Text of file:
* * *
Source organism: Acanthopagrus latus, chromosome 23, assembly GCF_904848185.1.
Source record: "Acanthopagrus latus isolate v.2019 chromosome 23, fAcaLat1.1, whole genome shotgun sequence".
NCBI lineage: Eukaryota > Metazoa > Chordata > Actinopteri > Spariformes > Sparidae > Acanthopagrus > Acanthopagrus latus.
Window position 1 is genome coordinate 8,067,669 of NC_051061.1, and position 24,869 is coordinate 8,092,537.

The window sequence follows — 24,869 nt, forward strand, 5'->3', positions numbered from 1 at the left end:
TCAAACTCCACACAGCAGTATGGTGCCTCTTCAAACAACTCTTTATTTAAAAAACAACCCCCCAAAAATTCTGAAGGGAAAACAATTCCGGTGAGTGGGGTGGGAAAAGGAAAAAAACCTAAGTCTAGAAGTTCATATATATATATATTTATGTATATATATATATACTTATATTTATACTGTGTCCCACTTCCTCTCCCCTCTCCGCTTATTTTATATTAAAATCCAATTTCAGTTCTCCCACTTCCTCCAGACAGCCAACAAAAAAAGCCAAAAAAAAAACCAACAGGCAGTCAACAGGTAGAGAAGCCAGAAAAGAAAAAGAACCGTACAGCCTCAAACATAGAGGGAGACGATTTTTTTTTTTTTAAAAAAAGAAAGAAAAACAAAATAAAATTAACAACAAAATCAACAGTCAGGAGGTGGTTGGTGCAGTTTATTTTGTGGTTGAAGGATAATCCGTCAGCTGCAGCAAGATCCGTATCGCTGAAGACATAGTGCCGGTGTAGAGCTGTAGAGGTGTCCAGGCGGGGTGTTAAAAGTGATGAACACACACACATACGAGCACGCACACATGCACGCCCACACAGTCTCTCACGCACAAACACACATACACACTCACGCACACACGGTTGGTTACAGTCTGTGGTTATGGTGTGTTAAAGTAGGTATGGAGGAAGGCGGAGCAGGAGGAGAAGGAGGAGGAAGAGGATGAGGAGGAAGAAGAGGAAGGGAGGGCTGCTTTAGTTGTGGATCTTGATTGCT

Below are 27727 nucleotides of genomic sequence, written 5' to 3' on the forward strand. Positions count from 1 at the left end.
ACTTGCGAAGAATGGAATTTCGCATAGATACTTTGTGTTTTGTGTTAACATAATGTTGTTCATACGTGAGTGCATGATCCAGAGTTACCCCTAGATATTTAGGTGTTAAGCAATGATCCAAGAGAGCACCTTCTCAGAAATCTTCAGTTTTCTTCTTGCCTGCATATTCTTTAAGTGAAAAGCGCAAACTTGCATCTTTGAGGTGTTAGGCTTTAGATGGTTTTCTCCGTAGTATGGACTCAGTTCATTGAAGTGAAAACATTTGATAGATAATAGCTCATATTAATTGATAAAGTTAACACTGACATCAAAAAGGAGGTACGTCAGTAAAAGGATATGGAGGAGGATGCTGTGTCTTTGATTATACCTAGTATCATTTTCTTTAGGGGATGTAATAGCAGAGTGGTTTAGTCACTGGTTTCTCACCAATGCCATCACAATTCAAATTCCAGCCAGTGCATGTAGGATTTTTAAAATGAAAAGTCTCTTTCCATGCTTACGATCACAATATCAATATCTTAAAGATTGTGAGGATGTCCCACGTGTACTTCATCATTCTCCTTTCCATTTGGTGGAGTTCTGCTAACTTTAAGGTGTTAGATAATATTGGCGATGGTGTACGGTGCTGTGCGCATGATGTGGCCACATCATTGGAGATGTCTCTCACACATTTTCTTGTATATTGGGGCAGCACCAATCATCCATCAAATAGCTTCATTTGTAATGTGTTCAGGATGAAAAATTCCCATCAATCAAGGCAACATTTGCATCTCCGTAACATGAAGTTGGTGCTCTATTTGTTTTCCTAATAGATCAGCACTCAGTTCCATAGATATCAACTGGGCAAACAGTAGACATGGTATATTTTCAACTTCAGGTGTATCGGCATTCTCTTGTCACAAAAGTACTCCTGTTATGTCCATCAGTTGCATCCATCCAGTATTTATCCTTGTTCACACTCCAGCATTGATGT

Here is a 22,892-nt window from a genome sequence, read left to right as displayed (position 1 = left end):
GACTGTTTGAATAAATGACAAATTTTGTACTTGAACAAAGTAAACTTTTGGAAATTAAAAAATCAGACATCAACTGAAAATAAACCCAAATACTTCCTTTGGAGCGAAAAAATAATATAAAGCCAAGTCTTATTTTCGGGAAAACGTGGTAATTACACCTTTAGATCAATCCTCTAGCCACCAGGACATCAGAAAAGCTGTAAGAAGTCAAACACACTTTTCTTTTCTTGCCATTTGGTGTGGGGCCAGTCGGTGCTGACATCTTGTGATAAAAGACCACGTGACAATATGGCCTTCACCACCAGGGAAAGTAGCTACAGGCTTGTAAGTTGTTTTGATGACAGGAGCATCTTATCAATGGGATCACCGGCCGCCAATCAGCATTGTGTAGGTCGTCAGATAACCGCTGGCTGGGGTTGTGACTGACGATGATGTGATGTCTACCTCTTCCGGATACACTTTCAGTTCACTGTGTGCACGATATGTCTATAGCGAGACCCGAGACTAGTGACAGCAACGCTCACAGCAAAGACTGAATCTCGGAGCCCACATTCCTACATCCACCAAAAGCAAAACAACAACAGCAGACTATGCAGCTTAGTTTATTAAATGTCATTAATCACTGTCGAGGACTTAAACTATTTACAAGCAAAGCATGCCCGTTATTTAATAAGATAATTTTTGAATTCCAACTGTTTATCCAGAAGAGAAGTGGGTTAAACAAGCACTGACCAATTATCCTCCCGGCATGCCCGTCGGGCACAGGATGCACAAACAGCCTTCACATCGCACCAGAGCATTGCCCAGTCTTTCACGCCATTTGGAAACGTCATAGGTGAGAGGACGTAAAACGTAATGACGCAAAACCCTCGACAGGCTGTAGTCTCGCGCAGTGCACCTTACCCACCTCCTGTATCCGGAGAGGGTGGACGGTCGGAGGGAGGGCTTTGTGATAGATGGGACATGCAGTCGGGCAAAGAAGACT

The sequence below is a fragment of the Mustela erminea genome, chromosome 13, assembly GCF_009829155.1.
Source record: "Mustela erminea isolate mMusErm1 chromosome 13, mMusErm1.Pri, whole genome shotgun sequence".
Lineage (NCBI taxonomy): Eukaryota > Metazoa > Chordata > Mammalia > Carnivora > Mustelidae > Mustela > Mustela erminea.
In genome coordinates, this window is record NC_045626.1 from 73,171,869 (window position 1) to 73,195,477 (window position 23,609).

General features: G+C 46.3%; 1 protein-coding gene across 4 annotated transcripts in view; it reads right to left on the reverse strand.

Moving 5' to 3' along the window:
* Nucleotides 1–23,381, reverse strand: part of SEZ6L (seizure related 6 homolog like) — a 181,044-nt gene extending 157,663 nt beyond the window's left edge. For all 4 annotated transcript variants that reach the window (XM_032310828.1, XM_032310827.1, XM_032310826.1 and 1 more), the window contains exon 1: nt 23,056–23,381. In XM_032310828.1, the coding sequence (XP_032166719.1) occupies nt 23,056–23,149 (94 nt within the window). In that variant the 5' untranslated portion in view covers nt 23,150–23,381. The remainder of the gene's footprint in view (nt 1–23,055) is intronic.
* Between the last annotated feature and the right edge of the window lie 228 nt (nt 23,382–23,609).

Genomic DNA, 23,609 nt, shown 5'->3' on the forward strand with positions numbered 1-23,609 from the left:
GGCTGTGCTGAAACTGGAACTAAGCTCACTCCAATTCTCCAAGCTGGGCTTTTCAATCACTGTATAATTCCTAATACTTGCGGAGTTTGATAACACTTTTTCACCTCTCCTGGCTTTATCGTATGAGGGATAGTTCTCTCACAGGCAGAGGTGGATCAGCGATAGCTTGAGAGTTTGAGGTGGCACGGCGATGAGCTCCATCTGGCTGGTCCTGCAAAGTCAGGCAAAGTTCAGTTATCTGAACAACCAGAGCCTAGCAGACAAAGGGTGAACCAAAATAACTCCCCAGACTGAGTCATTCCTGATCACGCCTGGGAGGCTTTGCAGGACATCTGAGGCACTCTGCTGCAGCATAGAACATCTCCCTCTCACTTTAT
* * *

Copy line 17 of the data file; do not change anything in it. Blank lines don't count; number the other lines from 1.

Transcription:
* Nucleotides 1–23,381, reverse strand: part of SEZ6L (seizure related 6 homolog like) — a 181,044-nt gene extending 157,663 nt beyond the window's left edge. For all 4 annotated transcript variants that reach the window (XM_032310828.1, XM_032310827.1, XM_032310826.1 and 1 more), the window contains exon 1: nt 23,056–23,381. In XM_032310828.1, the coding sequence (XP_032166719.1) occupies nt 23,056–23,149 (94 nt within the window). In that variant the 5' untranslated portion in view covers nt 23,150–23,381. The remainder of the gene's footprint in view (nt 1–23,055) is intronic.